income is greater than $65,000 ($130,000 if Married Filing Jointly) but not more than $80,000
($160,000 if Married Filing Jointly). If your modified adjusted gross income is greater than $80,000
($160,000 if Married Filing Jointly), you cannot take this deduction.

This deduction is not available:

If the American Opportunity Credit or Lifetime Learning Credit is claimed for the student
On returns filed with a Married Filing Separately filing status
To a person who can be claimed as a dependent on another person's return, even if the other person
chooses not to claim the person as a dependent
Qualified expenses used to take the tuition and fees deduction must be reduced by any tax-free
benefits received, such as distribution of earnings from a Qualified Tuition Program (QTP) or tax-free
savings bond interest. Qualified expenses must also be reduced by the full amount of a Coverdell
Education Savings Account (Coverdell ESA) distribution.

For example, Charmaine's modified adjusted gross income is under $65,000. She incurred qualified
tuition expenses of $5,000 for her son, Anwar, who is a student Charmaine claims as her dependent.
Anwar received a $6,000 distribution as the beneficiary of a QTP, of which $500 represents the tax-free
earnings. He also received a $1,000 distribution from a Coverdell ESA. Charmaine's allowable tuition
and fees deduction is $3,500 ($5,000 qualifying expenses less $500 tax-free earnings less $1,000
Coverdell ESA distribution).



Qualified Tuition Program (QTP)  

A Qualified Tuition Program (QTP or Section 529 plan) is a program that allows you to prepay a
student's college tuition or contribute to a higher education savings account for payment of qualified
higher education expenses. Qualified expenses include books, supplies, equipment, and room and
board if the student is attending at least half-time. Half-time attendance is defined by the institution.
Plans can be established by a state agency or by a qualified educational institution. You are not
restricted to investing in your state's plan, but contributions to your own state's plan may qualify you for
certain additional tax benefits on your state tax return.

You may make nondeductible contributions to a QTP for yourself or for any other beneficiary,
regardless of your relationship to the beneficiary. There are no age restrictions and no income
restrictions on the individuals contributing to the plan.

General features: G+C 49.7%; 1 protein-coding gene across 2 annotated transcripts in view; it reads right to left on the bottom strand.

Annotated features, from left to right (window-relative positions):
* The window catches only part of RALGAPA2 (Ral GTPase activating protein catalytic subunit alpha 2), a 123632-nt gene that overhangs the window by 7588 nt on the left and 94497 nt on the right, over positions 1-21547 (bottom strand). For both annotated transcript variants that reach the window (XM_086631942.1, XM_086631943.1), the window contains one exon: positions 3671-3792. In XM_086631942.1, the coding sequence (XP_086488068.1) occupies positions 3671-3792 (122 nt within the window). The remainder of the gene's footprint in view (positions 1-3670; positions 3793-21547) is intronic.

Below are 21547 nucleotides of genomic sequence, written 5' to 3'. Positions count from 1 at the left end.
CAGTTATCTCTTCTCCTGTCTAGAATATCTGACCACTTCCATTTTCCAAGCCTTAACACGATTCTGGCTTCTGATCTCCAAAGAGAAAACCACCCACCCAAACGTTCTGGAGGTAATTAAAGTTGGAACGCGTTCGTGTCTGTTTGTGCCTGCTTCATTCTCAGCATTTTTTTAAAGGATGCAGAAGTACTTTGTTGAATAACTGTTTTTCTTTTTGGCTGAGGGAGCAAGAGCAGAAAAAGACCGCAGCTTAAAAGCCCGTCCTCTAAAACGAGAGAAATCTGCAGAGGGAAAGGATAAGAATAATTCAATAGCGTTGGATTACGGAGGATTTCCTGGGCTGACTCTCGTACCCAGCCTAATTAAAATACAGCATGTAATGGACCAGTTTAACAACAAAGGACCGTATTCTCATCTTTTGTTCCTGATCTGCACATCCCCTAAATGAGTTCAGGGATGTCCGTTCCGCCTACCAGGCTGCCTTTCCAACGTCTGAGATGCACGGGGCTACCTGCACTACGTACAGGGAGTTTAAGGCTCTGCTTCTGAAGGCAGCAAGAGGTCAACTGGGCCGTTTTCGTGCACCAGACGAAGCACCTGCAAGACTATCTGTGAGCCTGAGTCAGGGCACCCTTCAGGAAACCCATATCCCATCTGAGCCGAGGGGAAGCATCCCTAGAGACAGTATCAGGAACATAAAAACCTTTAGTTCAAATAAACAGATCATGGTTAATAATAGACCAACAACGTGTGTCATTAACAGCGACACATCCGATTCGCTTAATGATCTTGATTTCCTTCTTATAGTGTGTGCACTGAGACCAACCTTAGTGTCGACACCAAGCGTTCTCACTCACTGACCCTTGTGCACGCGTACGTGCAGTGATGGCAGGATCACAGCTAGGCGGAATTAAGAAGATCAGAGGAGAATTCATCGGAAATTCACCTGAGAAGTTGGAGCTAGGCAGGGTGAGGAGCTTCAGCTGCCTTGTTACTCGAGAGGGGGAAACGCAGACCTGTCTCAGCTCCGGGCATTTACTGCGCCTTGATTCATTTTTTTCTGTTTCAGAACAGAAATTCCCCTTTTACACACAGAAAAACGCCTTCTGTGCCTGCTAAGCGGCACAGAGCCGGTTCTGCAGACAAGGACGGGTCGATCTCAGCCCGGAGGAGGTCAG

Contributions are not tax deductible. The part of a distribution representing the amount contributed to a
QTP is not included in income. Earnings distributed by a QTP are not included in income if the total
distribution is used to pay qualified education expenses. This exclusion from income applies to
distributions from QTPs established and maintained by private colleges and universities. Previously,
only distributions from programs established by a state agency qualified for this exclusion. A 10%
penalty may apply to the taxable part of the distribution.

A QTP is not a custodial account; therefore, the beneficiary is not considered the owner of the account.
The parent, as the account holder, is able to change the designated beneficiary at will. For example, if
the current beneficiary obtains a scholarship and no longer needs the money, the account holder can
assign a new beneficiary. Money remaining in the account after paying for a beneficiary's qualified
expenses can be rolled into another family member's QTP account tax free if certain conditions are met.

Contributions to a QTP are also considered a gift from the contributor to the beneficiary and are
eligible for the annual gift tax exclusion.

You can contribute to both a QTP and a Coverdell education savings account in the same year for the
same beneficiary.


Higher Education Credits

The following two tax credits are available to taxpayers who pay higher education costs:

The American Opportunity Credit - This is the expanded Hope Credit that is available for 2009 and
2010  

The Lifetime Learning Credit

The American Opportunity Credit is a credit of up to $2,500 for the qualified tuition and related
expenses paid for each eligible student. The credit is 100% of the first $2,000 of qualified expenses
plus 25% of the next $2,000 of qualified expenses paid per student. It can be claimed for the first four
years of postsecondary education for each student. The student must be enrolled at least half time in a
qualified program and must not have been convicted of a felony drug offense. Eligible expenses
include tuition, required fees, and the cost of required books and software for courses.

You do not qualify for the credit if your modified adjusted gross income is greater than $90,000, or
$180,000 if married filing jointly.

The American Opportunity Credit is unique in the fact that it combines both a nonrefundable and a
refundable credit in one.  The first 40% of the credit up to $1,000 is refundable with the balance of the
credit treated as a nonrefundable credit.  This unique feature allows you  to receive the refundable
portion of the credit as a refund if you have no remaining taxes.

You may be able to claim a Lifetime Learning Credit of up to $2,000 each year for the total qualified
tuition and related expenses paid during the tax year for all eligible students who are enrolled in eligible
educational institutions. This credit is 20% of the first $10,000 of qualified expenses paid per tax return.